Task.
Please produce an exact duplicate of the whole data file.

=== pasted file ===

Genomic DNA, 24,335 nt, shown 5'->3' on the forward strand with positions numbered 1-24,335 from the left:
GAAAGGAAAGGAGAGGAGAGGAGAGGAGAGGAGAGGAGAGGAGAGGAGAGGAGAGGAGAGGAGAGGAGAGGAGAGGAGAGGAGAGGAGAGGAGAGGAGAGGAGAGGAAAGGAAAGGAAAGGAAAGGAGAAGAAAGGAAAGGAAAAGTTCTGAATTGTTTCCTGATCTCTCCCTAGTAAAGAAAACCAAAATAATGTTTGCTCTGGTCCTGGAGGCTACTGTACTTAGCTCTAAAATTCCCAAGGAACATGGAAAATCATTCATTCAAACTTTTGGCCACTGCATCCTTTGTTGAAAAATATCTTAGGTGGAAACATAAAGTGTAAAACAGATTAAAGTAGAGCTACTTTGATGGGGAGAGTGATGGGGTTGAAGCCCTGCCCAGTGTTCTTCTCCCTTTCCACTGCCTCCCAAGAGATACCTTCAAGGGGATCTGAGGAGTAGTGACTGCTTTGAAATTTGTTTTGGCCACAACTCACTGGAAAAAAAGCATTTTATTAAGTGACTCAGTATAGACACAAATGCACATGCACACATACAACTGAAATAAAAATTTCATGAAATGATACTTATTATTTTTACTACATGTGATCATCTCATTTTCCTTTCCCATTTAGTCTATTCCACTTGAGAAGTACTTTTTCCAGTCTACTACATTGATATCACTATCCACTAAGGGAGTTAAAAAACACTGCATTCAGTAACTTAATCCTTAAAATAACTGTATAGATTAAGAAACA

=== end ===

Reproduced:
Genomic DNA, 24,335 nt, shown 5'->3' on the forward strand with positions numbered 1-24,335 from the left:
GAAAGGAAAGGAGAGGAGAGGAGAGGAGAGGAGAGGAGAGGAGAGGAGAGGAGAGGAGAGGAGAGGAGAGGAGAGGAGAGGAGAGGAGAGGAGAGGAGAGGAGAGGAAAGGAAAGGAAAGGAAAGGAGAAGAAAGGAAAGGAAAAGTTCTGAATTGTTTCCTGATCTCTCCCTAGTAAAGAAAACCAAAATAATGTTTGCTCTGGTCCTGGAGGCTACTGTACTTAGCTCTAAAATTCCCAAGGAACATGGAAAATCATTCATTCAAACTTTTGGCCACTGCATCCTTTGTTGAAAAATATCTTAGGTGGAAACATAAAGTGTAAAACAGATTAAAGTAGAGCTACTTTGATGGGGAGAGTGATGGGGTTGAAGCCCTGCCCAGTGTTCTTCTCCCTTTCCACTGCCTCCCAAGAGATACCTTCAAGGGGATCTGAGGAGTAGTGACTGCTTTGAAATTTGTTTTGGCCACAACTCACTGGAAAAAAAGCATTTTATTAAGTGACTCAGTATAGACACAAATGCACATGCACACATACAACTGAAATAAAAATTTCATGAAATGATACTTATTATTTTTACTACATGTGATCATCTCATTTTCCTTTCCCATTTAGTCTATTCCACTTGAGAAGTACTTTTTCCAGTCTACTACATTGATATCACTATCCACTAAGGGAGTTAAAAAACACTGCATTCAGTAACTTAATCCTTAAAATAACTGTATAGATTAAGAAACA